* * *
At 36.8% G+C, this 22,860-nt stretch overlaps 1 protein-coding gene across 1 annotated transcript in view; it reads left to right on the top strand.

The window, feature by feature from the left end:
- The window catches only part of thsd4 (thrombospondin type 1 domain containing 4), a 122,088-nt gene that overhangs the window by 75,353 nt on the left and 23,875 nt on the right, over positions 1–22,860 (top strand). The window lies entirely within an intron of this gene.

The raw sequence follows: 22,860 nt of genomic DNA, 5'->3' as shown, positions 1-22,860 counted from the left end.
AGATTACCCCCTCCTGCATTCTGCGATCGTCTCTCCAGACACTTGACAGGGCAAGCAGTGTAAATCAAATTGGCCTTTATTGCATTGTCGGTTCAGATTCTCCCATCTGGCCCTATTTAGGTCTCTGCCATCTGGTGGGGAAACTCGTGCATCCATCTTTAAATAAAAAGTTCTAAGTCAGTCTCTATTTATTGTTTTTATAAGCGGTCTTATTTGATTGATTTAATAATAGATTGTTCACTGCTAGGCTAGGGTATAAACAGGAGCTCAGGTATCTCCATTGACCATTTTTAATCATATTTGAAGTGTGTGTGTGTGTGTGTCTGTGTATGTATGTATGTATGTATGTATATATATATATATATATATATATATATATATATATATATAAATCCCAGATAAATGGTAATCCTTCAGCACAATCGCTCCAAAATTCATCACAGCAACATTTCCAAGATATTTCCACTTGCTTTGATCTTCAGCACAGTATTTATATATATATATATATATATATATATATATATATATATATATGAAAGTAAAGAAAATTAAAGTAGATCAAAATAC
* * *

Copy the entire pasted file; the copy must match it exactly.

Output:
At 36.8% G+C, this 22,860-nt stretch overlaps 1 protein-coding gene across 1 annotated transcript in view; it reads left to right on the top strand.

The window, feature by feature from the left end:
- The window catches only part of thsd4 (thrombospondin type 1 domain containing 4), a 122,088-nt gene that overhangs the window by 75,353 nt on the left and 23,875 nt on the right, over positions 1–22,860 (top strand). The window lies entirely within an intron of this gene.

The raw sequence follows: 22,860 nt of genomic DNA, 5'->3' as shown, positions 1-22,860 counted from the left end.
AGATTACCCCCTCCTGCATTCTGCGATCGTCTCTCCAGACACTTGACAGGGCAAGCAGTGTAAATCAAATTGGCCTTTATTGCATTGTCGGTTCAGATTCTCCCATCTGGCCCTATTTAGGTCTCTGCCATCTGGTGGGGAAACTCGTGCATCCATCTTTAAATAAAAAGTTCTAAGTCAGTCTCTATTTATTGTTTTTATAAGCGGTCTTATTTGATTGATTTAATAATAGATTGTTCACTGCTAGGCTAGGGTATAAACAGGAGCTCAGGTATCTCCATTGACCATTTTTAATCATATTTGAAGTGTGTGTGTGTGTGTGTCTGTGTATGTATGTATGTATGTATGTATATATATATATATATATATATATATATATATATATATATAAATCCCAGATAAATGGTAATCCTTCAGCACAATCGCTCCAAAATTCATCACAGCAACATTTCCAAGATATTTCCACTTGCTTTGATCTTCAGCACAGTATTTATATATATATATATATATATATATATATATATATATATATATGAAAGTAAAGAAAATTAAAGTAGATCAAAATAC